“Mr. Broun applied informally to write criticism for The Post in 1998, although he had never published in a newspaper before. His gift for lively and informed prose was recognized immediately, and he was soon covering several concerts a week. [He] had the ability to convey serious musical information with a good-humored twist.”
“They included descendants of famous figures like Dred Scott, the plaintiff at the center of the infamous 1857 Supreme Court ruling, and Solomon Northup, the author of Twelve Years a Slave, … They arrived with photographs, books and rolling bags full of research materials, along with a shared conviction in the importance of taking history into their own hands.”
“It seemed fitting that, when in the 1980s the authorities wanted someone for a pre-recorded radio announcement telling Britain that it was under nuclear attack, they turned to him. It meant, he observed with typical wryness, that he became known as ‘the voice of doom’.”
“The success of Chariots of Fire was perhaps as improbable as that of Mr. Welland, who had once abandoned his dreams of acting to teach art. … Among his other credits was the screenplay for the 1989 film A Dry White Season, … [and] with Walter Bernstein, … the 1979 John Schlesinger film Yanks.”
“She was also his kittykin, his poochums, his mousikins, goosikins, monkeykins, sparrowling, kidlet – since he was not keeping a list he feared he might be repeating himself (he was); he worried he would run out of critters (he did not) – his skunky, his bird of paradise, his mothling, kitty-cat, roosterkin, mousie, tigercubkin.”
“For a long time, her audience has been prepared to forgive her inconsistencies because of the sense of adventure, courage and boldness she brings to the business of being a woman in public. Increasingly, as she has got older, it is what she does – putting herself out there – that is admirable, rather than what she says. It is hard not to have a sneaking admiration for someone who is prepared to expound her ideas with such verve. But some of the ideas themselves are quite disconcerting.”
“Ms. Rhimes has decided to continue her year of yes. One of her biggest takeaways from the experience was learning to have difficult conversations. She now asks employees to speak up about their problems, and in her personal life, she has become more outspoken about her boundaries, such as not wanting to get married. ‘Across the field of difficult conversation lies serenity,’ she says, because ‘whatever the outcome’s going to be, at least you know.'”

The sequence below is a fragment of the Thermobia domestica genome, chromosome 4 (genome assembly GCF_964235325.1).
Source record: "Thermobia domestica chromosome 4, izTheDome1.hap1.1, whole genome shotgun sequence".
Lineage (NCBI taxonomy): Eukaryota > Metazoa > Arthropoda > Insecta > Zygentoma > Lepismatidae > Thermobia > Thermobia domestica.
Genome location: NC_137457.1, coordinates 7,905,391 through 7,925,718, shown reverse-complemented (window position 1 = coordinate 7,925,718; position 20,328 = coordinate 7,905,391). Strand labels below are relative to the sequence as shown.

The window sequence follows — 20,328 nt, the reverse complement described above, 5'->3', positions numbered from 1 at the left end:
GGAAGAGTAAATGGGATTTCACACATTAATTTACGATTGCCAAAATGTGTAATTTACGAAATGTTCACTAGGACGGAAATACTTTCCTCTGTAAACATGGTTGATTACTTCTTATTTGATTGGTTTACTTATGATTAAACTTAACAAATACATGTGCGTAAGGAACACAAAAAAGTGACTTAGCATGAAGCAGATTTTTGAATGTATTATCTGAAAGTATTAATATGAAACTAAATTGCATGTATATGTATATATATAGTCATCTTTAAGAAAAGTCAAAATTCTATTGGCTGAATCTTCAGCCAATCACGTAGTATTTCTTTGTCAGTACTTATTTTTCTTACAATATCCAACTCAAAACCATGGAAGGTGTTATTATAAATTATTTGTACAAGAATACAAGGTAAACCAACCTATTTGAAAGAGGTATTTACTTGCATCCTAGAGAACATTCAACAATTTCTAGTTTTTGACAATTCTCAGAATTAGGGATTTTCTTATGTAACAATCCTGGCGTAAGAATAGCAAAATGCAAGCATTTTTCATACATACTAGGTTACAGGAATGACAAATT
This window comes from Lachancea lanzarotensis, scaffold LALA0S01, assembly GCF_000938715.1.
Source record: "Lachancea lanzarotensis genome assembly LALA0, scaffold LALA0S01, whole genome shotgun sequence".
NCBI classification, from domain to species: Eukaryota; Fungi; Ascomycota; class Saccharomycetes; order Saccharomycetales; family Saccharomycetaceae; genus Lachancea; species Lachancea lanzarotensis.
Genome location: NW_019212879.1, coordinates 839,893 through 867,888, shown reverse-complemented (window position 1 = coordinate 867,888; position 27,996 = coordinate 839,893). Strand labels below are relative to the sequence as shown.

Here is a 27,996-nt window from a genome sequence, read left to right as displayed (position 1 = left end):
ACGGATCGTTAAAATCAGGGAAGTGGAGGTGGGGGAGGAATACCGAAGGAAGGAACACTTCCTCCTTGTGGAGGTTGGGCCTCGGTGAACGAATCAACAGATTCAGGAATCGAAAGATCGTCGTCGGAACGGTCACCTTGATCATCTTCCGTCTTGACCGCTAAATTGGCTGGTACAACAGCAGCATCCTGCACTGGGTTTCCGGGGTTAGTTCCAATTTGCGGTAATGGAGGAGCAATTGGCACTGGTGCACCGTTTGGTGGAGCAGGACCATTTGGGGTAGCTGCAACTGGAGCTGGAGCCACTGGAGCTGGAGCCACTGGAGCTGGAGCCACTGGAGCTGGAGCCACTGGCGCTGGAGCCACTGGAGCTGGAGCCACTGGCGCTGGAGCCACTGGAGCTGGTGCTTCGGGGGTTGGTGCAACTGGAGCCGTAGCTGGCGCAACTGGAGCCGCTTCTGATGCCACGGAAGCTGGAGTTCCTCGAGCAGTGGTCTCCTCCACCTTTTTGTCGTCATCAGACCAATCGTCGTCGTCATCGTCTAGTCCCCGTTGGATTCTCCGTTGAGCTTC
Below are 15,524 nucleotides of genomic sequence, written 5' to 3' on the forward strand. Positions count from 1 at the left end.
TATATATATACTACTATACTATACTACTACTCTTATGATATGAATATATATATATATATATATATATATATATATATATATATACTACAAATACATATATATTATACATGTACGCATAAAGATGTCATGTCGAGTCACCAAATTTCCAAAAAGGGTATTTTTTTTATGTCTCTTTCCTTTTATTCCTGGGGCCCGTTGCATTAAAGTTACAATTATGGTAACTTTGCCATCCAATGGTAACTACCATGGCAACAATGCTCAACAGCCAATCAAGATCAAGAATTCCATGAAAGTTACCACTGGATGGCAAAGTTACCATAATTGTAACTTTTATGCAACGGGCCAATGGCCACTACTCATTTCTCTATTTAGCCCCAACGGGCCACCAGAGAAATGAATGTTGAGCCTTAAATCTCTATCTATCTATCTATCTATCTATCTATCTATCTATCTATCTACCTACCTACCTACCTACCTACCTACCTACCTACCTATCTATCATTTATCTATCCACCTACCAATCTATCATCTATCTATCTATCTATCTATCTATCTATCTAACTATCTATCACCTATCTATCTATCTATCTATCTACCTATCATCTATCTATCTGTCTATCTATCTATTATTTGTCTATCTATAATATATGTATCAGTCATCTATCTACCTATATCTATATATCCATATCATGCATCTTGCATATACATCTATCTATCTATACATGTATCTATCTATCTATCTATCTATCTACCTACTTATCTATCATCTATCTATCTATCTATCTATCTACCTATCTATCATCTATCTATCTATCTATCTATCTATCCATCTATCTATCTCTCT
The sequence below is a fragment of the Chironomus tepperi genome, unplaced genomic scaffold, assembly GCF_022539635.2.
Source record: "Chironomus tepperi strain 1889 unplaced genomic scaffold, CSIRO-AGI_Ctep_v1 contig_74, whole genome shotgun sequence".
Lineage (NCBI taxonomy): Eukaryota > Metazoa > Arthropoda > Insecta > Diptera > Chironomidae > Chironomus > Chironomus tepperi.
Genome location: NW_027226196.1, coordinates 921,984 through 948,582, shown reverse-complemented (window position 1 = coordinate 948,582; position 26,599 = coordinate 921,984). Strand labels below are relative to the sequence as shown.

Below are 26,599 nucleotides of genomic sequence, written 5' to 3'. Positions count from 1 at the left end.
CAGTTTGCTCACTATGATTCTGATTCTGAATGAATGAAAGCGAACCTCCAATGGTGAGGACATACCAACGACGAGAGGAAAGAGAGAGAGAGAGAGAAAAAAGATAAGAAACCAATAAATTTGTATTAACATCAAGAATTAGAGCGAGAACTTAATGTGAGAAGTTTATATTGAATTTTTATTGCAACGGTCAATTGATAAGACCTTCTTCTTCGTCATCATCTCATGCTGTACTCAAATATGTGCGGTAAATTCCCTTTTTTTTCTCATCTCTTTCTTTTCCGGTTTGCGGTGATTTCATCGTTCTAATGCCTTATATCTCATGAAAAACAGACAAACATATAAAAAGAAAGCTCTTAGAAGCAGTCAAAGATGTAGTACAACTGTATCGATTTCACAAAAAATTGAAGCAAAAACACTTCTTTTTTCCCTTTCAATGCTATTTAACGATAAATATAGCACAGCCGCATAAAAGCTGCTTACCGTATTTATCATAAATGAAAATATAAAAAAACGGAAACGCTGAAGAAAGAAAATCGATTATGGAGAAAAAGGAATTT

“Molinaro, the basset-hound-faced character actor who was known for playing Al Delvecchio, the harried diner owner on the long-running sitcom ‘Happy Days’ — and who recommended a little-known comic named Robin Williams to portray an alien named Mork on a 1978 episode of the show — died on Friday.”
“‘The world of Lucious Lyon is one of art and extravagance and taste, some good and some bad,’ Chaiken said. ‘It’s an over-the-top world, which Caroline totally understands. She gets Lee’s sensibilities and understands how we care about authenticity and provenance.'”
“The stories in question were found to contain descriptions, phrases and sentences that duplicate or closely resemble work that was previously published elsewhere. An NPR.org copy editor uncovered the connections last week while working on one of Brian Wise’s stories.”
“When I think about how I understand my role as citizen, setting aside being president, and the most important set of understandings that I bring to that position of citizen, the most important stuff I’ve learned I think I’ve learned from novels”.
“Affable despite his elusiveness, Lynch seems [in an early interview] less to be stonewalling than striving to verbalize daunting concepts with a vocabulary that might politely be termed basic. … It’s clear from the 1979 footage – and from almost every interview he has done since – that words do not come easily to him. … Lynch has said, more than once, that he had to ‘learn to talk,’ and his very particular, somewhat limited vocabulary seems in many ways an outgrowth of his aesthetic.”
Perhaps no one has given more money to Northwest arts organizations. But Microsoft co-founder Paul Allen’s arts philanthropy is changing in a big way. And the region is wondering what is in store.
“The 8th Criminal Chamber of the Supreme Court of Appeals ruled by a majority vote that [Fazil] Say’s Twitter posts, which had led to his sentence on grounds of ‘insulting religious beliefs held by a section of society,’ should be regarded as freedom of thought and expression and thus should not be punished.”